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The story of Finnish design brand Marimekko

The story of Finnish design brand Marimekko

Marimekko was one of the first Scandinavian brands I came across when I was younger and I’ve been in love with it ever since. So I wanted to tell you its story.

Founded in Finland, Marimekko is famous for its bold textiles and vibrant use of colour. Its products are sold in 40 countries, employs over 500 people and sells everything from tea towels to teapots.

It was originally founded in 1951 in Helsinki by Armi and Viljo Ratia. They set up an oil-cloth business which unfortunately failed, but let them to turn their factory into a garment plant instead. Armi asked artist friends to apply their designs to textiles, and to show how the fabric they were making could be used. They then designed and sold a small collection of simple dresses (Marimekko means ‘Mary dress’). Armi and Viljo’s love of colour and contrasting prints was inspired by Finland's stark climate - there a huge differences between the seasons - no sunlight in the winter and 24 hours of sunshine in the summer.

In the 60s, bold prints and boxy styles were in fashion, helping Marimekko grow in popularity. Its fame was helped in the US by Jackie Kennedy, who bought eight Marimekko dresses to wear for the 1960 United States presidential campaign. By 1965, the company employed over 400 people. There were two main designers for Marimekko: Vuokko Nurmesniemi in the 1950s, and Maija Isola in the 1960s.

In 1985, the company was sold to Amer-yhtymä and in the beginning of the 1990s, Marimekko had deteriorated and was considered ready for bankruptcy. It was then bought from Amer by Kirsti Paakkanen, who introduced new business methods in the company and is seen as having saved Marimekko.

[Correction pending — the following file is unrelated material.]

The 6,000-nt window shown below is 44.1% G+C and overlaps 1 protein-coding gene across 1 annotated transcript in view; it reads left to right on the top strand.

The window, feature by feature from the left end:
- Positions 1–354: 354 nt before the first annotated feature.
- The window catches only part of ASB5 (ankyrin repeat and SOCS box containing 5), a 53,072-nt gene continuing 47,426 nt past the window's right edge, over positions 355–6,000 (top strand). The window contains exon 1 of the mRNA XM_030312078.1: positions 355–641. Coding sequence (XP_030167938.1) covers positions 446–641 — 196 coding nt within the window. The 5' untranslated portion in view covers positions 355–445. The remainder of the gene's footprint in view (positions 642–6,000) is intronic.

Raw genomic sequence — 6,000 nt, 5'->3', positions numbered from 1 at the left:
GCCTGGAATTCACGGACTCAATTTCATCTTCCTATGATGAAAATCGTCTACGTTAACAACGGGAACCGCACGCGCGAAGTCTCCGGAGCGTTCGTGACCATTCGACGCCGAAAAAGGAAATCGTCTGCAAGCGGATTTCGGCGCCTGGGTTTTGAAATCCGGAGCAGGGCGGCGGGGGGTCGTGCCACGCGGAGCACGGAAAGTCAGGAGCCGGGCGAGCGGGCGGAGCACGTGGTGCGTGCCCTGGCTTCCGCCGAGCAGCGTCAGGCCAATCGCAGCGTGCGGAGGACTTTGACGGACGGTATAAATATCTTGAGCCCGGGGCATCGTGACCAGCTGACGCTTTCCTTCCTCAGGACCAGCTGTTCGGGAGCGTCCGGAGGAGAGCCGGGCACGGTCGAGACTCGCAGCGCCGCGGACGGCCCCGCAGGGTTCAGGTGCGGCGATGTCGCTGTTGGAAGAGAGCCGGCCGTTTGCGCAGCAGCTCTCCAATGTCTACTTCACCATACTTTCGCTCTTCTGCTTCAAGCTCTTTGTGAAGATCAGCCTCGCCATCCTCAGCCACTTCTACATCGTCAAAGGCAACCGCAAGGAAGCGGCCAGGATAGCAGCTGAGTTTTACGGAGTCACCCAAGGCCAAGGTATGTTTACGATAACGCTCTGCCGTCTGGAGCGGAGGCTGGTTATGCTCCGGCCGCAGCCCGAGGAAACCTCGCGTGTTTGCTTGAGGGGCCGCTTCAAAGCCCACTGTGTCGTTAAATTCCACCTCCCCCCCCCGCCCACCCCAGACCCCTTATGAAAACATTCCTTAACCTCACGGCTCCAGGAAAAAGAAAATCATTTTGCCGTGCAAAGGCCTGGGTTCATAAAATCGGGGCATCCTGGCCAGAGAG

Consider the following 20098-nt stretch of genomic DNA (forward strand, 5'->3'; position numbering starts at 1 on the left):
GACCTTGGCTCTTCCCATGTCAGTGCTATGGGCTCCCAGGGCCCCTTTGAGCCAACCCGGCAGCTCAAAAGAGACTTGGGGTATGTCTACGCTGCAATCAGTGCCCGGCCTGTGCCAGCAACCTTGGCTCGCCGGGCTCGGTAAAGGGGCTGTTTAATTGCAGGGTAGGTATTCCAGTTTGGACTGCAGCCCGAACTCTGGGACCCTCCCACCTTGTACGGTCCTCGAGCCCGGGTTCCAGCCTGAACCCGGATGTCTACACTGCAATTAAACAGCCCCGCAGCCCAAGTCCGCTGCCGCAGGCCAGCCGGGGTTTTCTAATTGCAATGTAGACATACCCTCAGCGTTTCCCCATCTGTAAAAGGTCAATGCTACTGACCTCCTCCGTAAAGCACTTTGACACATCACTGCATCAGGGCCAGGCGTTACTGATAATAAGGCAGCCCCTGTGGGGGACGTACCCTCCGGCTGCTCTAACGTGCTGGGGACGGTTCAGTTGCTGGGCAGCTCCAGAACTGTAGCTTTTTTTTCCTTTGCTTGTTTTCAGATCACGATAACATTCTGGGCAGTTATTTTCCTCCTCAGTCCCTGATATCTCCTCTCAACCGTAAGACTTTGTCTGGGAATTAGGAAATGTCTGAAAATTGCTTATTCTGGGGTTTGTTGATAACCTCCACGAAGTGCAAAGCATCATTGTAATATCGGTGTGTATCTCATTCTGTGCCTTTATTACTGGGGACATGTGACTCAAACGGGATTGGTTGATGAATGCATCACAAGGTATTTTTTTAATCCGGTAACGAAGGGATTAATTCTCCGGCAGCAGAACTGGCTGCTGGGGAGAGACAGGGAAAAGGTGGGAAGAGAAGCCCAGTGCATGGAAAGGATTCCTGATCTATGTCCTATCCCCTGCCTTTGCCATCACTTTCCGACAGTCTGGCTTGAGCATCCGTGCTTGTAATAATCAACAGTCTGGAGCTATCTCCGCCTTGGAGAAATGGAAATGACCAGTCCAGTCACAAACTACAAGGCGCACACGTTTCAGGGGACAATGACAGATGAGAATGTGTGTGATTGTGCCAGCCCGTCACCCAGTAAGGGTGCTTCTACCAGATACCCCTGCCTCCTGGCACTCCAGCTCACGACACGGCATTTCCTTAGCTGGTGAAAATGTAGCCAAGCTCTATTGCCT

Marimekko has a number of signature prints. The most recognisable one is Unikko, which celebrates its 50th anniversary this year. The Unikko story began in 1964, shortly after the company’s founder Armi Ratia had announced that Marimekko would never print a floral pattern. She said that flowers should only bloom in nature. Designer Maija Isola refused to obey Armi’s orders and, in protest, created an entire collection of floral patterns. The Unikko poppy has been in production ever since. The design is adapted every year according to fashions – for example, bold colours in the 60s and earthy, muted colours in the 70s.

The weather diary collection

In December 2011, a group of Marimekko’s designers were intrigued about what they could do with the 'painterly' effects of weather. They commissioned Aino-Maija Metsola to develop the concept, who spent several months gathering photographs, sketches and paintings. The end result was a bold range of fabrics, tableware, home textiles and posters inspired by weather phenomena. They are really beautiful.

Sanna Annukka

Sanna is one of my favourite designers - she has designed a number of  ranges for Marimekko (including Marimekko’s calendar). Born in Brighton to a Finnish mother and a British father, she takes inspiration from Scandinavian design from the 50s and 60s and traditional folk costumes from around the world, from the decorated leather and embroidered outfits of the Inuit and Saami people to the decorative costumes and jewellery of the Kenyan Maasai. She spent many childhood summers in her mother's home village of Paltaniemi in Finland and would head into Lapland with her relatives to camp in the wilderness, pick berries and fish for wild salmon.

After studying illustration at the University of Brighton and selling her screen prints in a London shop, her work was noticed by the British band Keane and featured on the group's album cover. This gave her career a huge boost -  Annukka joined the Marimekko team of designers in 2008. Her first collection for the brand was inspired by the Kalevala, a famous piece of Finnish literature that originated where her grandmother was born.

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